There’s something poetic in painting a flower with an ink made from that same flower. The work of the Japanese artist, Kazumi Tanakawhose latest project, INK: The Color of Manitoga, has consisted of creating inks made from varying plant species. Born in Osaka, the artist emigrated to the United States in 1987, where she’s developed her work for decades. It deals with that connection between the ephemeral nature of memory and the tangible mementos of history, in a way she describes as “a continuous search filtered through time and distance.”

Manitoga is a property of some 77 acres where the famous industrial designer Russel Wright (1904-1976) built his home in Garrison, New York. Today an artist residency space, the estate’s huge garden is home to an enormous variety of native plants. It was here that Tanaka (only the residency program’s fifth artist) gathered the specimens she would later turn into watercolors. Once the plant materials are turned into ink, the artist makes botanical drawings of each species, using the pigment obtained from that same species.

kazumi1
kazumi2
kazumi3

Thus, the project is related to the history of the property and to the “organic architecture” Wright created there, including his very personal interpretation of the Japanese gardens. According to Tanaka, The Color of Manitoga pays homage to the designer’s legendary obsession with color which is still appreciated in his famous ceramics.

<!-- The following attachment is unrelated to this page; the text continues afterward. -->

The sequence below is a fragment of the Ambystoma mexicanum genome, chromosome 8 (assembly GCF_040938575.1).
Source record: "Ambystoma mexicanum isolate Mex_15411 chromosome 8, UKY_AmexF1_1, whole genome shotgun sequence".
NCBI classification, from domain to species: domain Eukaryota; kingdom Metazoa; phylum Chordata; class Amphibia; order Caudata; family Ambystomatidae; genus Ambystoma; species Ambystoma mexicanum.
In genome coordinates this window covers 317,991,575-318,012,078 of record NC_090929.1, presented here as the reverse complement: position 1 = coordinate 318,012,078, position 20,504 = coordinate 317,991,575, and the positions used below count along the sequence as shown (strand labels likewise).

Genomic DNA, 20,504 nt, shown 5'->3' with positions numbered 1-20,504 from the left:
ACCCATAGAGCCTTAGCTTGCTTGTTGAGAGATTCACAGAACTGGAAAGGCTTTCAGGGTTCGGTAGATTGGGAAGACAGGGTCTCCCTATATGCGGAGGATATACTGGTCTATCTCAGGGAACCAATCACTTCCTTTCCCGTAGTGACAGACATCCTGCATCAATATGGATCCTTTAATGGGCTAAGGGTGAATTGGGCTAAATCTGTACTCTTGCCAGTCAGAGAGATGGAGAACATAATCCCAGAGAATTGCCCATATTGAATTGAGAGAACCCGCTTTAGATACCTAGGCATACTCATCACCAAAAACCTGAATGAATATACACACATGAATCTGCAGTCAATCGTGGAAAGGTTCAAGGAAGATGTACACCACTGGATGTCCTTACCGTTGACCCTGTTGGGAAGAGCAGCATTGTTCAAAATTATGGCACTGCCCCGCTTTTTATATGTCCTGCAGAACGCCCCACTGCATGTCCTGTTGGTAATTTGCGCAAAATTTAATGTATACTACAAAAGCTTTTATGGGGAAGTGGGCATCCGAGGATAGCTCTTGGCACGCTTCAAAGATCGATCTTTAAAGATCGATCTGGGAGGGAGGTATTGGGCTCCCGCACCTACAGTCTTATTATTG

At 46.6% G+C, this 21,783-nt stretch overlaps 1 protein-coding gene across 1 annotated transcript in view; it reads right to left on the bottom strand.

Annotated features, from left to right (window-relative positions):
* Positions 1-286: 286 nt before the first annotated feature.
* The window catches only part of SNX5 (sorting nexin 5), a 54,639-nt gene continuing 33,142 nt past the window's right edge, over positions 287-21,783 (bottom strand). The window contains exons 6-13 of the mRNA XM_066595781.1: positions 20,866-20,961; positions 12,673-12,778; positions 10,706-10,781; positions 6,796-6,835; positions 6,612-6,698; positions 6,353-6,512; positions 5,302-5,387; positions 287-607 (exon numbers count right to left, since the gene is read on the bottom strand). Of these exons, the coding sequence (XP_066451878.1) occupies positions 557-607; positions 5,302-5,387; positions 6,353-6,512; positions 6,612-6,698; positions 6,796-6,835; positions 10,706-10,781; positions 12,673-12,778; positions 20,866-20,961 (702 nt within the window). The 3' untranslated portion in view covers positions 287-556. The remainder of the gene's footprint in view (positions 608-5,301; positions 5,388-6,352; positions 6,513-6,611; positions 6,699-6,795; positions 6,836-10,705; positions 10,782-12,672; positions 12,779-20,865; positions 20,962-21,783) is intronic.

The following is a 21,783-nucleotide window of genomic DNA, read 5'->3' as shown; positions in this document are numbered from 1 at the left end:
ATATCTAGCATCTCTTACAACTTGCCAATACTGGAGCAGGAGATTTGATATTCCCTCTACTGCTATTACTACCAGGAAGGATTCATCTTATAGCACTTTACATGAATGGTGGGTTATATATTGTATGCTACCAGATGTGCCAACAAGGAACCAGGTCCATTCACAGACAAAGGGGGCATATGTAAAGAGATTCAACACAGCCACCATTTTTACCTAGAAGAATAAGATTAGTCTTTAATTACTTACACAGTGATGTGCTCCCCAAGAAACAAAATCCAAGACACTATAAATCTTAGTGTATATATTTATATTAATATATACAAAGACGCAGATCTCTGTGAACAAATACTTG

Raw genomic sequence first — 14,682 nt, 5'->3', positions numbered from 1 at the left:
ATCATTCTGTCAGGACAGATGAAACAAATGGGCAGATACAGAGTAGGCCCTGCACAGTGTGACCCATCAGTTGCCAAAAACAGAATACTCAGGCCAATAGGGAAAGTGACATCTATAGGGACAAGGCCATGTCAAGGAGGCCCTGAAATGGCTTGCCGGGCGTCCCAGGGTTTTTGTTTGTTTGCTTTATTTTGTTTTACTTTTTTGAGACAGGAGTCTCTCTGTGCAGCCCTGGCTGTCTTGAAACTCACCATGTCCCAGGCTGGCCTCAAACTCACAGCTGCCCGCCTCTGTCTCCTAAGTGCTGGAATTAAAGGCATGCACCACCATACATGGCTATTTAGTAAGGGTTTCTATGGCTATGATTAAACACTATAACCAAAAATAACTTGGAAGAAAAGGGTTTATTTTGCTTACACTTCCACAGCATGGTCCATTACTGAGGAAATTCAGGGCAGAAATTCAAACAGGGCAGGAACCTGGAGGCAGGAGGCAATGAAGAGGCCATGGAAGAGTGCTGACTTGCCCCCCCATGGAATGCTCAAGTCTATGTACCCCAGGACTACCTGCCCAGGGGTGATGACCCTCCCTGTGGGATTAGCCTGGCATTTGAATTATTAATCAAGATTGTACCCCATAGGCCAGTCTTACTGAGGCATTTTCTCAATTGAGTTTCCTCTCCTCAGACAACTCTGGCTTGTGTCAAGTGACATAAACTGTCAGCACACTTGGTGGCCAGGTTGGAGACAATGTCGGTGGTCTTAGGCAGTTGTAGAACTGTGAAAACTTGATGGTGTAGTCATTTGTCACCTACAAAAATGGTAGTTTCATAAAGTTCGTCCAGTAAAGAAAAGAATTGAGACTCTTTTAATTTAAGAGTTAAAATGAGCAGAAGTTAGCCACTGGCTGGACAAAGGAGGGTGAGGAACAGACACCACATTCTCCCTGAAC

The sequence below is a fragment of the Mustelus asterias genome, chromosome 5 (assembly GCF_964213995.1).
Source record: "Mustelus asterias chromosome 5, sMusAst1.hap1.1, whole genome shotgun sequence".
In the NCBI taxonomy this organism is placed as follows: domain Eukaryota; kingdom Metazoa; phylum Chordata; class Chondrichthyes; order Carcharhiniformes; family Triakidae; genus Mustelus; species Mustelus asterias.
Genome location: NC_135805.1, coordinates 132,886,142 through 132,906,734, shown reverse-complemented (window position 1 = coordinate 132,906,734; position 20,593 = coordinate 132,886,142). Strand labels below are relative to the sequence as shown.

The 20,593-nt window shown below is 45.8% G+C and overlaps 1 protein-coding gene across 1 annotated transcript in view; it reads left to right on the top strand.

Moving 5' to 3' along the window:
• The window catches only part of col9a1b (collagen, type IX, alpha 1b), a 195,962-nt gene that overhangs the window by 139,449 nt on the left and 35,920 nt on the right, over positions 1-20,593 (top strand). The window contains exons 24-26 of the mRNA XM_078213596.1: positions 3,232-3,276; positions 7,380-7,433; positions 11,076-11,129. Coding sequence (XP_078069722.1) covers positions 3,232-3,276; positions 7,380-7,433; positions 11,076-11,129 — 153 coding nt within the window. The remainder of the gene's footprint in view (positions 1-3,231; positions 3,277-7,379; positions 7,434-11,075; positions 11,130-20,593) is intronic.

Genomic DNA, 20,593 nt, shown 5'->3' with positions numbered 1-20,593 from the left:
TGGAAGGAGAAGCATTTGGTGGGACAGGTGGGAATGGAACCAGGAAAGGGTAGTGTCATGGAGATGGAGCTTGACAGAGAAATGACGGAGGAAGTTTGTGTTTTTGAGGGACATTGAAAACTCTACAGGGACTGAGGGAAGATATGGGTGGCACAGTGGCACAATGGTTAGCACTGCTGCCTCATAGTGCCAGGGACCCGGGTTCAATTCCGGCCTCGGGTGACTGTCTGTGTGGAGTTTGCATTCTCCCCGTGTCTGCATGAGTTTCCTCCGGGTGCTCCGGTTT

The artist residency at Manitoga lasts a whole year, and Tanaka began hers in January of 2018. Having built a chemical laboratory, (she’s also a wood artist and restorer of antique furniture), she crushes the leaves of the plants and the petals of the flowers until they’re liquefied, before finally transforming them into pigments – a kind of alchemical process using botanical ingredients.

kazumi4
kazumi6
kazumi7
kazumi5

Once Tanaka obtains a paste made from the plants, she uses the water from the Manitoga pond (which she distils in the laboratory) to dilute the paste. This is then mixed it with gum arabic and other natural ingredients to work as binders and fixatives. The natural inks obtained need to be used quickly before their tones are lost. Green, for example, because it is the product of chlorophyll, is the hardest color to preserve. Chlorophyll is generated by sunlight, and thus, once the sunlight goes away, the green will disappear, too.